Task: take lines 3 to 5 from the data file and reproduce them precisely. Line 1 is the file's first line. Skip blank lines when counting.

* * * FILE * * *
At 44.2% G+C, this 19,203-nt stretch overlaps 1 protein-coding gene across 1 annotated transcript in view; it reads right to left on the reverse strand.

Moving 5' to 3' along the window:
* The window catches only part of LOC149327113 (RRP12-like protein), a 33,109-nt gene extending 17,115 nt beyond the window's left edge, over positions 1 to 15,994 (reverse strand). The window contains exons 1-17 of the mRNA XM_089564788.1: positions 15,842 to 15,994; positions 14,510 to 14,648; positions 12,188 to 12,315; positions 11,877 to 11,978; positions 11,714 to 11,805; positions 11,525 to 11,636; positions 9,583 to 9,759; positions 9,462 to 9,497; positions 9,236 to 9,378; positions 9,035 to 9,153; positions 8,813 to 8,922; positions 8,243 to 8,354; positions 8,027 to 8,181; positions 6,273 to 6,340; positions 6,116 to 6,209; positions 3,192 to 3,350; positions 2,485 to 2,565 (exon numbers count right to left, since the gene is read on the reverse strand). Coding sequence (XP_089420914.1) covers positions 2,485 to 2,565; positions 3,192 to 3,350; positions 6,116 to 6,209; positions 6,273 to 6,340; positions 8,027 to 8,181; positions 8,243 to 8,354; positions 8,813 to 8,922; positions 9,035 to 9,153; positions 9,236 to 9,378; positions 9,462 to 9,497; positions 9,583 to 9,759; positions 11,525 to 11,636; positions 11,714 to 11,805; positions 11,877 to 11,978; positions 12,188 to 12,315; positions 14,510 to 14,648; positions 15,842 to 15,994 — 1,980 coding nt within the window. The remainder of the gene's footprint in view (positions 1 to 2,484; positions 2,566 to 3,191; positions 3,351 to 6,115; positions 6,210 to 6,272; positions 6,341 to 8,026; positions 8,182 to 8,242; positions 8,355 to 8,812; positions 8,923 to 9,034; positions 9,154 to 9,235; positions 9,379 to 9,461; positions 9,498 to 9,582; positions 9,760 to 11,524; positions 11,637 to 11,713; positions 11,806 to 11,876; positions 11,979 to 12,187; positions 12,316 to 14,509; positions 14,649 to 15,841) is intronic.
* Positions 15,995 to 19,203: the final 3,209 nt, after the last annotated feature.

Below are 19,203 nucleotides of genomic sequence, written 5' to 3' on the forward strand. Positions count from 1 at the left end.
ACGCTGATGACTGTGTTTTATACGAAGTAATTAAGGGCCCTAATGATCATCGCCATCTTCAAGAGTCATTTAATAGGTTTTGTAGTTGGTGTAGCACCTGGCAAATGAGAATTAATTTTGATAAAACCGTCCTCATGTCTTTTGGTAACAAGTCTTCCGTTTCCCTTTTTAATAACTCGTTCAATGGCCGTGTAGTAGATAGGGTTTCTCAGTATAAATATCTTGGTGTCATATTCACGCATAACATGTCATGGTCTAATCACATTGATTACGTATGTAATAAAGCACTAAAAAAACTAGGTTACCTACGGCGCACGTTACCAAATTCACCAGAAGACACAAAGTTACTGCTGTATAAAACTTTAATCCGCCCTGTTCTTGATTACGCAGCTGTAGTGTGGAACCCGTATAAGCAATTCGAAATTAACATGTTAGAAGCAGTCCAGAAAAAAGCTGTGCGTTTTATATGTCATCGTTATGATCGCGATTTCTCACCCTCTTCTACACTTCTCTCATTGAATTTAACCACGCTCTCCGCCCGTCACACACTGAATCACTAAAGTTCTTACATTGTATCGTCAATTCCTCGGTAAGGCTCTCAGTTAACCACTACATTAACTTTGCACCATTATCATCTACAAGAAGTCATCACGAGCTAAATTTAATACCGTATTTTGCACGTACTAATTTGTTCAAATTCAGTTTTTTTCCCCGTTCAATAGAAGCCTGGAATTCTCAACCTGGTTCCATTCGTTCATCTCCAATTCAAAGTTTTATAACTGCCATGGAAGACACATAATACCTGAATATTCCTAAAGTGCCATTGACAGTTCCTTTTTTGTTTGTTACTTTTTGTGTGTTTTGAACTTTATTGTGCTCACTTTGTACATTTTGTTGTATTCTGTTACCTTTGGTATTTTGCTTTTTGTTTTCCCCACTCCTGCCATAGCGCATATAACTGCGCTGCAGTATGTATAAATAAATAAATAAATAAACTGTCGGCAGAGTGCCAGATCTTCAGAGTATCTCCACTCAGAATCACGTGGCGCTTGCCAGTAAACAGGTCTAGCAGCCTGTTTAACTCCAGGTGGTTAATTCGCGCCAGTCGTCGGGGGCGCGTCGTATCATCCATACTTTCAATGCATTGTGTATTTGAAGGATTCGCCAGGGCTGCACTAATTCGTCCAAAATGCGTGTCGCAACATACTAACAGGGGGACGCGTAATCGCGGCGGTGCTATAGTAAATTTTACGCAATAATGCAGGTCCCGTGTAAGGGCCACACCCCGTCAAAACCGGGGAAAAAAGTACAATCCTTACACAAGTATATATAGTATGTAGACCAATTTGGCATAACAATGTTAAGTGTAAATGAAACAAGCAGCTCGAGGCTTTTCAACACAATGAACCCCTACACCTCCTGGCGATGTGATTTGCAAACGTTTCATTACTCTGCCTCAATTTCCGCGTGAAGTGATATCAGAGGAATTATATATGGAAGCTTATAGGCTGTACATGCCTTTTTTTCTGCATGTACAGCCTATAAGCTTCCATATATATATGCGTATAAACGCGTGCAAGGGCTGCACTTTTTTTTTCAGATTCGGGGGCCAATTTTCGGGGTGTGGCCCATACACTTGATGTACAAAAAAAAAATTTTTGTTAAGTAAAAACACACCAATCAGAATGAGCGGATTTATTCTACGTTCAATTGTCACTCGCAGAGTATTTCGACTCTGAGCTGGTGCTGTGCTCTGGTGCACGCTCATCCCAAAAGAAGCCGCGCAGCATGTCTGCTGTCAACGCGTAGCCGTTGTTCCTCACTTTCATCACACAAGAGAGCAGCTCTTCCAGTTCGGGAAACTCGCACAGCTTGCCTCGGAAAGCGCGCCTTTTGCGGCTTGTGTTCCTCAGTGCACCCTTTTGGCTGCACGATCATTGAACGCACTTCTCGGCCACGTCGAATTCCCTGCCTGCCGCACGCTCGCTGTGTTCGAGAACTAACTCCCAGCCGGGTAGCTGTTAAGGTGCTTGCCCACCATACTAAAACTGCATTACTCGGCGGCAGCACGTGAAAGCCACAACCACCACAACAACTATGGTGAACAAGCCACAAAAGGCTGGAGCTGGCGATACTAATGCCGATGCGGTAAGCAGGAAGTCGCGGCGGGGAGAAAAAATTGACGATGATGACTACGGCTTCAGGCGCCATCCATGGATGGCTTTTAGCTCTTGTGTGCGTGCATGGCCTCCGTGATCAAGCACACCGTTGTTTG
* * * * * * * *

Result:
* The window catches only part of LOC149327113 (RRP12-like protein), a 33,109-nt gene extending 17,115 nt beyond the window's left edge, over positions 1 to 15,994 (reverse strand). The window contains exons 1-17 of the mRNA XM_089564788.1: positions 15,842 to 15,994; positions 14,510 to 14,648; positions 12,188 to 12,315; positions 11,877 to 11,978; positions 11,714 to 11,805; positions 11,525 to 11,636; positions 9,583 to 9,759; positions 9,462 to 9,497; positions 9,236 to 9,378; positions 9,035 to 9,153; positions 8,813 to 8,922; positions 8,243 to 8,354; positions 8,027 to 8,181; positions 6,273 to 6,340; positions 6,116 to 6,209; positions 3,192 to 3,350; positions 2,485 to 2,565 (exon numbers count right to left, since the gene is read on the reverse strand). Coding sequence (XP_089420914.1) covers positions 2,485 to 2,565; positions 3,192 to 3,350; positions 6,116 to 6,209; positions 6,273 to 6,340; positions 8,027 to 8,181; positions 8,243 to 8,354; positions 8,813 to 8,922; positions 9,035 to 9,153; positions 9,236 to 9,378; positions 9,462 to 9,497; positions 9,583 to 9,759; positions 11,525 to 11,636; positions 11,714 to 11,805; positions 11,877 to 11,978; positions 12,188 to 12,315; positions 14,510 to 14,648; positions 15,842 to 15,994 — 1,980 coding nt within the window. The remainder of the gene's footprint in view (positions 1 to 2,484; positions 2,566 to 3,191; positions 3,351 to 6,115; positions 6,210 to 6,272; positions 6,341 to 8,026; positions 8,182 to 8,242; positions 8,355 to 8,812; positions 8,923 to 9,034; positions 9,154 to 9,235; positions 9,379 to 9,461; positions 9,498 to 9,582; positions 9,760 to 11,524; positions 11,637 to 11,713; positions 11,806 to 11,876; positions 11,979 to 12,187; positions 12,316 to 14,509; positions 14,649 to 15,841) is intronic.
* Positions 15,995 to 19,203: the final 3,209 nt, after the last annotated feature.

Below are 19,203 nucleotides of genomic sequence, written 5' to 3' on the forward strand. Positions count from 1 at the left end.